The Mazda 6 is more than an ordinary mid-size family sedan. Its chiseled body and beautiful cabin could easily be confused with those of much pricier cars. Likewise, its fantastic chassis delivers a driving experience that is normally reserved for expensive sports sedans. Collectively, these traits create an extraordinary blend of upscale ambience and unsurpassed dynamics that is surprisingly affordable. Instead of offering individual options, Mazda requires buyers to look to higher trim levels in order to get the features they want. The Mazda 6 won’t win many objective comparisons with its competitors; after all, it’s not the quickest, thriftiest, or tech-savviest. But this marvelous sedan transcends the numbers and targets the senses better than its “mainstream mid-size family car” classification suggests.
What’s New for 2018?
For the third time in five model years, the Mazda 6 receives a makeover for 2018. Its most obvious updates include subtly evolved exterior styling, a refreshed interior, and an additional engine option. The 6’s new turbocharged 2.5-liter four-cylinder slots above the standard naturally aspirated 2.5-liter four, which adopts cylinder deactivation and adds slightly more horsepower and torque. While these changes are significant, Mazda took things a step further by retuning the chassis and drastically reducing interior noise levels. The lineup also welcomes a new Grand Touring Reserve trim and a top-of-the-line Signature model. The latter has rich leather, real wood trim, and a long list of desirable standard features.
- Sport: $22,845
- Touring: $26,595
- Grand Touring: $30,095
- Grand Touring Reserve: $32,595
- M Signature: $35,645
Engine, Transmission, and Performance
There are two responsive 2.5-liter four-cylinder engines—one is turbocharged—and either a six-speed manual or automatic transmission. The newly added turbocharged 2.5-liter inline-four develops 227 horsepower and 310 pound-feet of torque. Unfortunately, the turbo model isn’t offered with the six-speed manual. That’s now reserved solely for the base, non-turbo Sport model. The standard naturally aspirated four-cylinder now features cylinder deactivation along with an additional 3 horsepower and 1 pound-feet of torque as compared with last year’s engine. We recently tested the new turbocharged engine, and—surprise—it was quicker than the base version. Unfortunately, the Mazda 6 was also the slowest of its similarly powerful rivals from zero to 60 mph. Competitors offer more engine choices and more powerful ones, including turbocharged four-cylinders and even V-6s, all of which outgun the Mazda’s powertrains. The 6 impresses in spite of its power deficiency, offering above-average driving satisfaction for a family sedan, with a fluidity to its controls and handling uncommon at any price point. And Mazda manages to provide the thrills without sacrificing refinement or ride quality. The 6 handles superbly for a front-wheel-drive sedan, and the chassis responds sharply and predictably to steering inputs and aggressive lifts of the throttle, allowing drivers to tailor their line midcorner. Body control is excellent, with very little roll in turns and zero wallow or judders over rippled pavement.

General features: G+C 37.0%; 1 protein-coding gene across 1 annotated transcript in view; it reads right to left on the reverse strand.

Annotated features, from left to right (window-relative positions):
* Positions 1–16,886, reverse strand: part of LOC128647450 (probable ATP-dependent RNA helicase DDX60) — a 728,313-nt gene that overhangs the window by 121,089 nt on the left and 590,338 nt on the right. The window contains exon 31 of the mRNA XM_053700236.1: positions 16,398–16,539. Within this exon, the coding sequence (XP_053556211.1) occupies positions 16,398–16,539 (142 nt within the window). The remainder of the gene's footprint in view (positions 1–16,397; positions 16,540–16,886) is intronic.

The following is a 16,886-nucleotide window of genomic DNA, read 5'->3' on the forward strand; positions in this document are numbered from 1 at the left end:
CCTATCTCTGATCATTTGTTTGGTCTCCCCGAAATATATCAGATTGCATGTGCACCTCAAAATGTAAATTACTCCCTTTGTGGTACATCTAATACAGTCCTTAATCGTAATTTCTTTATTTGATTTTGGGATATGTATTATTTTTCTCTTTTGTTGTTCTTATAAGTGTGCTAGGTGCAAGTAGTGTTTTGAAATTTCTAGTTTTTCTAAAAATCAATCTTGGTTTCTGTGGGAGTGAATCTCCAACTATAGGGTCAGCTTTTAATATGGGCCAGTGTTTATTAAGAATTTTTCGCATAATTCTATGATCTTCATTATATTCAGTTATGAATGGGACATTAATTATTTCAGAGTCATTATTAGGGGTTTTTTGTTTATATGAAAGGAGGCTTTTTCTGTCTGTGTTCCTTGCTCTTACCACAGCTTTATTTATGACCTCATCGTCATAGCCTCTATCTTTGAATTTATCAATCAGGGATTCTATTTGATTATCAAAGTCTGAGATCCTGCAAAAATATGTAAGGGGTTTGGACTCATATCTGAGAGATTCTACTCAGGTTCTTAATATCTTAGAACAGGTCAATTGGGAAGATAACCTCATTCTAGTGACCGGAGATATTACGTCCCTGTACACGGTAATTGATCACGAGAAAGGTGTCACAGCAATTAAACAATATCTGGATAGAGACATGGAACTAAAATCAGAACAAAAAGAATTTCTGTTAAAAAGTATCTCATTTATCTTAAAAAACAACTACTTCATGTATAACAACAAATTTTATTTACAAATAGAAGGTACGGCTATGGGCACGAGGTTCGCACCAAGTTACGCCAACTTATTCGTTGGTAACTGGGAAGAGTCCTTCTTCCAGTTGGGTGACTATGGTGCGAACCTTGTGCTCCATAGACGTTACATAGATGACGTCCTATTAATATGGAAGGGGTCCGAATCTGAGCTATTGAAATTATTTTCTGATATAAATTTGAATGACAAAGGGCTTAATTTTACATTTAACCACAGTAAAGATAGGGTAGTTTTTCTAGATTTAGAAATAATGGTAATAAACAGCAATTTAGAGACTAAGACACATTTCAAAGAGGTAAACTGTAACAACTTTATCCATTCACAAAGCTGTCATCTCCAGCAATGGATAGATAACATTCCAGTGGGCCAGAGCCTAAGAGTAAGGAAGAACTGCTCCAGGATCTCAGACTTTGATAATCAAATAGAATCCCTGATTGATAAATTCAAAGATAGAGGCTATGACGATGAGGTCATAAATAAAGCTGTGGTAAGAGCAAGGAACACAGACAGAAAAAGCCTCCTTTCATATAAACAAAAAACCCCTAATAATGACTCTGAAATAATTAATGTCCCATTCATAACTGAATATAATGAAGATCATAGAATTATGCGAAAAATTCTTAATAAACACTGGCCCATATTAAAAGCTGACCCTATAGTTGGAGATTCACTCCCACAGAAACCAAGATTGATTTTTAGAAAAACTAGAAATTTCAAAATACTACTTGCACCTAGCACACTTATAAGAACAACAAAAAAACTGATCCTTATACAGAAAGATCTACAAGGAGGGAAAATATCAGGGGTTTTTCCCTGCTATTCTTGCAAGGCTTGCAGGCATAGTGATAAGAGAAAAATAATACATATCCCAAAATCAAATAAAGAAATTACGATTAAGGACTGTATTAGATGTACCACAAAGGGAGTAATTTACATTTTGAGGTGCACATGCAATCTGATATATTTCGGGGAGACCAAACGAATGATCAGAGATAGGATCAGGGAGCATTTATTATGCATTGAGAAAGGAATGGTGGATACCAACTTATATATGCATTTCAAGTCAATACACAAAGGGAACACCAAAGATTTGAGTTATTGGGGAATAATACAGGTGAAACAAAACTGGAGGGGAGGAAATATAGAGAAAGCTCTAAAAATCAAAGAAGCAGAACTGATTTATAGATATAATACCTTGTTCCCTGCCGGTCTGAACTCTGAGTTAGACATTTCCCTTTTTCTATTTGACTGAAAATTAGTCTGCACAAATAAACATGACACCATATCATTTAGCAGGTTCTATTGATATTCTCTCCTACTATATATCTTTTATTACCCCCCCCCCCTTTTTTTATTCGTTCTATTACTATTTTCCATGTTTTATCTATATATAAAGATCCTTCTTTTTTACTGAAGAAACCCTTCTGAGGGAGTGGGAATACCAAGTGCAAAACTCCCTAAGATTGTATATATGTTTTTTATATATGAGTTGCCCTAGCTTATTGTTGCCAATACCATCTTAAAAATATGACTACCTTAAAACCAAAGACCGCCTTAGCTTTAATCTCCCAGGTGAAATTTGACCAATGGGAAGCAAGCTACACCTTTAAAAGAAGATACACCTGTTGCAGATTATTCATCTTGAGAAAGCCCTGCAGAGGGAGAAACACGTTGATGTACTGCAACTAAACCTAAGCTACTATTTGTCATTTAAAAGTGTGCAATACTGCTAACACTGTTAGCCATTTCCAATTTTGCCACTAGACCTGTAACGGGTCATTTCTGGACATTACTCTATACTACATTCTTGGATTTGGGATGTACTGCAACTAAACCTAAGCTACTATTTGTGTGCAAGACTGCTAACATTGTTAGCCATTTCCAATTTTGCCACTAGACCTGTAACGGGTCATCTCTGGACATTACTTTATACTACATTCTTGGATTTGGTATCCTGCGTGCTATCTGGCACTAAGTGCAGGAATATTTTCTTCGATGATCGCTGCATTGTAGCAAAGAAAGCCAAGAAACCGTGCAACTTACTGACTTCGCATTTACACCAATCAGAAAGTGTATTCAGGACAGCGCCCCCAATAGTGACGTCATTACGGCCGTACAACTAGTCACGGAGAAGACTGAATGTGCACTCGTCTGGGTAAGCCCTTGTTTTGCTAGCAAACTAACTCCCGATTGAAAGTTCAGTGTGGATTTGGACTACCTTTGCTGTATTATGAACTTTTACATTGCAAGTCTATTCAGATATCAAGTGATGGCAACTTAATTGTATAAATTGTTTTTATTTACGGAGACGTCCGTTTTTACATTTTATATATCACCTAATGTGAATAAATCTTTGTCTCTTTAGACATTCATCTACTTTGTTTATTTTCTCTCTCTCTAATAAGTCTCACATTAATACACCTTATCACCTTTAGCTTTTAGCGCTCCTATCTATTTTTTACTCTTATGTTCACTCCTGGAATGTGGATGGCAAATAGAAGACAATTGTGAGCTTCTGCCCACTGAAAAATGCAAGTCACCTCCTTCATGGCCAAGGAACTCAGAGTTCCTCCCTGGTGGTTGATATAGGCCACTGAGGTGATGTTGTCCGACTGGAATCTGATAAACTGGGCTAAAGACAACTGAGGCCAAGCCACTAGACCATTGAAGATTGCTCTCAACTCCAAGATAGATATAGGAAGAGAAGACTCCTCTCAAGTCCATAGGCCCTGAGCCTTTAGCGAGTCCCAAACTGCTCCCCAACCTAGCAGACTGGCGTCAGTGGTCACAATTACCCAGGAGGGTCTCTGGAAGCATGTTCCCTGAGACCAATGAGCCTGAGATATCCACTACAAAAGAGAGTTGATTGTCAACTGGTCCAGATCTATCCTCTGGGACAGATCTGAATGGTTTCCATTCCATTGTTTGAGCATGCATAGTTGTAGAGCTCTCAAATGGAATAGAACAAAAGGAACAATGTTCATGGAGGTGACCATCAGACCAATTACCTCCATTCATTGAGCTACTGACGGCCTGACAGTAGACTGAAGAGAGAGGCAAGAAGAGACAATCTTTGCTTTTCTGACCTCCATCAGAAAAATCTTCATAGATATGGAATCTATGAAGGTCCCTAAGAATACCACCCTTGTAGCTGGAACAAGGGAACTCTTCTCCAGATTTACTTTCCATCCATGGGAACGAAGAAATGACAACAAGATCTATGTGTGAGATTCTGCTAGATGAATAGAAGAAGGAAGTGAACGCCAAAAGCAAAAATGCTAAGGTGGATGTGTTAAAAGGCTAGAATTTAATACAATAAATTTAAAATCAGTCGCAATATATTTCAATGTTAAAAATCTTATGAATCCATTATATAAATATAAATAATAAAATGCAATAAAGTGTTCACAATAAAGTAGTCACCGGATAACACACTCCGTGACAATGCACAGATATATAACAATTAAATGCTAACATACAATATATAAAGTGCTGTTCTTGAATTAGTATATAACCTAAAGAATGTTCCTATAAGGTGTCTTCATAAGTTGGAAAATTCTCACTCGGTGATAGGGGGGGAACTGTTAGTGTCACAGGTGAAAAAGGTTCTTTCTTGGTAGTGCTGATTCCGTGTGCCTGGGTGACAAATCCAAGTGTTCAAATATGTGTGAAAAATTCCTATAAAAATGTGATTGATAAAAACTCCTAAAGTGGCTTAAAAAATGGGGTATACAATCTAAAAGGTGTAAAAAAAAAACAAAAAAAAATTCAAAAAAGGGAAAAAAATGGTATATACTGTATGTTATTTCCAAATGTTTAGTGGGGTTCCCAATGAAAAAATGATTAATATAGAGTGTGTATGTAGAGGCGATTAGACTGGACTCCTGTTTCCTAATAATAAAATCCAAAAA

EPA fuel-economy testing and reporting procedures have changed over time. For the latest numbers on current and older vehicles, visit the EPA’s website and select Find & Compare Cars.
Interior, Comfort, and Cargo
If you weren’t given the context that the 6’s interior is from, well, the Mazda 6, you’d be forgiven for thinking it belonged in a much pricier car. The quality of the materials impresses, as does the upscale, mature design and restrained detailing. Aside from a few minor annoyances with the interior controls, the cabin is first-rate and best in class. It is eminently useful, at least up front, where there are four cupholders and plenty of space to stash stuff. One of the few ways the Mazda 6 doesn’t outshine its competitors is trunk space: It gets 15 cubic feet, just like the Toyota Camry, and more or less the same as the cabooses in the Honda Accord, the Volkswagen Passat, and others.
Infotainment and Connectivity
Operated primarily by an upscale-feeling control knob on the center console similar to those used by BMW and Audi, Mazda’s infotainment system has the tactility and visual punch to impress. The dashtop display doubles as a touchscreen, albeit one that only works when the car is stationary. As satisfying and easy as that knob is to use, the menus it commands aren’t as intuitive as they could be. For 2018, every Mazda 6 adds an 8.0-inch infotainment screen that replaces the old 7.0-inch unit. Every Mazda 6 comes standard with a color touchscreen display that features a USB port, an auxiliary audio input jack, voice-control capability, and Bluetooth. The Grand Touring model gets a full-color head-up display that projects speed, traffic signs, and turn-by-turn navigation instructions onto a small flip-up display located on the upper dash in front of the driver.
Safety Features and Crash-Test Ratings
Some older vehicles are still eligible for coverage under a manufacturer’s Certified Pre-Owned (CPO) program. For more information, visit our guide to every manufacturer’s CPO program.